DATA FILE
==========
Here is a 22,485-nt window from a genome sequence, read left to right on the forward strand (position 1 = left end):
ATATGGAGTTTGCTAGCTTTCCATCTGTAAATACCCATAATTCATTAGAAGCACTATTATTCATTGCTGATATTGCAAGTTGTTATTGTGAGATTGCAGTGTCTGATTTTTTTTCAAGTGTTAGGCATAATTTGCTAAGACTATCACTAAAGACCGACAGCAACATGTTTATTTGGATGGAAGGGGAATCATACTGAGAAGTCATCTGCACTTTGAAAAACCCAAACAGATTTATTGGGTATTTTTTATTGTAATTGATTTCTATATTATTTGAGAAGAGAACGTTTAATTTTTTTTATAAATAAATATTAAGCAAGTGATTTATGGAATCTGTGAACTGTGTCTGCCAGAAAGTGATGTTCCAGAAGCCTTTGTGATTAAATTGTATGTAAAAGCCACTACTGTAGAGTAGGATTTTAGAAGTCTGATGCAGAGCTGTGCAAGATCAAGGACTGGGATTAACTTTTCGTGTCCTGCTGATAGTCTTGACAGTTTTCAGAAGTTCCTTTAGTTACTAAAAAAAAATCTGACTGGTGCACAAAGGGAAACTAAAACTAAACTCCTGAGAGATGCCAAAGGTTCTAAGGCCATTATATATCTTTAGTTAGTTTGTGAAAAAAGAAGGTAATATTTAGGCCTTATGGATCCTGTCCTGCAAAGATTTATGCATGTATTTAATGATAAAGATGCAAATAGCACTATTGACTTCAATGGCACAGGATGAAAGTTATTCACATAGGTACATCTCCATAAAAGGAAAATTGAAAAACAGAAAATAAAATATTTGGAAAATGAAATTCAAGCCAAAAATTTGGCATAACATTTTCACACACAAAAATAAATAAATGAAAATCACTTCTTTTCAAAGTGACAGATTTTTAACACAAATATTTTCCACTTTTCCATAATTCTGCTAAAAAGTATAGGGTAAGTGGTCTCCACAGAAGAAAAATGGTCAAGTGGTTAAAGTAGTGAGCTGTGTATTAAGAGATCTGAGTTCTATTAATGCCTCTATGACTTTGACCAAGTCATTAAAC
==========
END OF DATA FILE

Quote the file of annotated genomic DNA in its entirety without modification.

Here is a 22,485-nt window from a genome sequence, read left to right on the forward strand (position 1 = left end):
ATATGGAGTTTGCTAGCTTTCCATCTGTAAATACCCATAATTCATTAGAAGCACTATTATTCATTGCTGATATTGCAAGTTGTTATTGTGAGATTGCAGTGTCTGATTTTTTTTCAAGTGTTAGGCATAATTTGCTAAGACTATCACTAAAGACCGACAGCAACATGTTTATTTGGATGGAAGGGGAATCATACTGAGAAGTCATCTGCACTTTGAAAAACCCAAACAGATTTATTGGGTATTTTTTATTGTAATTGATTTCTATATTATTTGAGAAGAGAACGTTTAATTTTTTTTATAAATAAATATTAAGCAAGTGATTTATGGAATCTGTGAACTGTGTCTGCCAGAAAGTGATGTTCCAGAAGCCTTTGTGATTAAATTGTATGTAAAAGCCACTACTGTAGAGTAGGATTTTAGAAGTCTGATGCAGAGCTGTGCAAGATCAAGGACTGGGATTAACTTTTCGTGTCCTGCTGATAGTCTTGACAGTTTTCAGAAGTTCCTTTAGTTACTAAAAAAAAATCTGACTGGTGCACAAAGGGAAACTAAAACTAAACTCCTGAGAGATGCCAAAGGTTCTAAGGCCATTATATATCTTTAGTTAGTTTGTGAAAAAAGAAGGTAATATTTAGGCCTTATGGATCCTGTCCTGCAAAGATTTATGCATGTATTTAATGATAAAGATGCAAATAGCACTATTGACTTCAATGGCACAGGATGAAAGTTATTCACATAGGTACATCTCCATAAAAGGAAAATTGAAAAACAGAAAATAAAATATTTGGAAAATGAAATTCAAGCCAAAAATTTGGCATAACATTTTCACACACAAAAATAAATAAATGAAAATCACTTCTTTTCAAAGTGACAGATTTTTAACACAAATATTTTCCACTTTTCCATAATTCTGCTAAAAAGTATAGGGTAAGTGGTCTCCACAGAAGAAAAATGGTCAAGTGGTTAAAGTAGTGAGCTGTGTATTAAGAGATCTGAGTTCTATTAATGCCTCTATGACTTTGACCAAGTCATTAAAC